The fervor to reclaim the nappy even sparked recent media coverage when MSNBC correspondent Melissa Harris-Perry held a panel of notable black women titled “The Politics of Black Hair.” Harris-Perry often wears a variety of natural hairstyles herself. Perhaps this will prompt other women of color, specifically those in positions of power, to embrace their natural textures on screen and present alternative imagery to little black girls and women. We need a range of representations that embrace our many ways of being. Positive representations of less-altered black skin, hair, etc. are necessary. They provide a path toward love. The love of self and the love of black women.
My hair in many ways led me to Black Feminism and Black Feminism in turn gave me a choice to be myself. There is something revolutionary about that…
I claim this hair rooted in the struggles of Angela Davis, Assata Shakur, the struggle that is the black vote, the struggle that is freedom from all kinds of oppressions — the struggle — all struggles born from slavery. I claim this skin sometimes in shades of Mississippi mud imprinted by the trail of white henchmen, or the color of “I have a dream,” and my favorite shade, “Obama-Black-in-the-White-House.” I claim my right to speak my own narrative — from the kink to the curl, from the root to the end.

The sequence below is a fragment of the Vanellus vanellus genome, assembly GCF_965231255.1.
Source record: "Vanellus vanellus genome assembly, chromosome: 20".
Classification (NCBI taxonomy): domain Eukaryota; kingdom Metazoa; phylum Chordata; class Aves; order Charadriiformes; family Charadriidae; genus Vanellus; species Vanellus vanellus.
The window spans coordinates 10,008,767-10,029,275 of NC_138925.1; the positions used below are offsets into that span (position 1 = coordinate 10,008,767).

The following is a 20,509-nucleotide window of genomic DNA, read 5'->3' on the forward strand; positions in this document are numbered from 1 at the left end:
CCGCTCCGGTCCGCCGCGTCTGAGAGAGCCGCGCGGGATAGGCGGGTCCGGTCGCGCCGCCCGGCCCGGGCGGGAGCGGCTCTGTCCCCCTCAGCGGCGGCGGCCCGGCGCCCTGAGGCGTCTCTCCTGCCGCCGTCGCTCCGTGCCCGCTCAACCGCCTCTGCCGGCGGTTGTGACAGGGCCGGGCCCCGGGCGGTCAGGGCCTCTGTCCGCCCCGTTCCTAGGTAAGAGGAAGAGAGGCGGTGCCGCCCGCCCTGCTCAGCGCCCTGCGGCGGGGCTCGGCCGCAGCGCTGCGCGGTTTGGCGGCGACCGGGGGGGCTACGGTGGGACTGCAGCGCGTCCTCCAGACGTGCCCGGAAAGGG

I am my hair and the skin that it embodies.
Ravon Ruffin is currently a senior at Virginia Commonwealth University earning her B.S. in Anthropology and minoring in Religious Studies. She enjoys developing interdisciplinary discussions on studies of history, culture, and social practice. She strives to incorporate this discussion into the realm of museum studies, creating a space for open dialogue between the community and scholars. Ravon is a recently emerged Black Feminist, and hopes that through her work she can shed light on the holistic aims feminism has for all kind.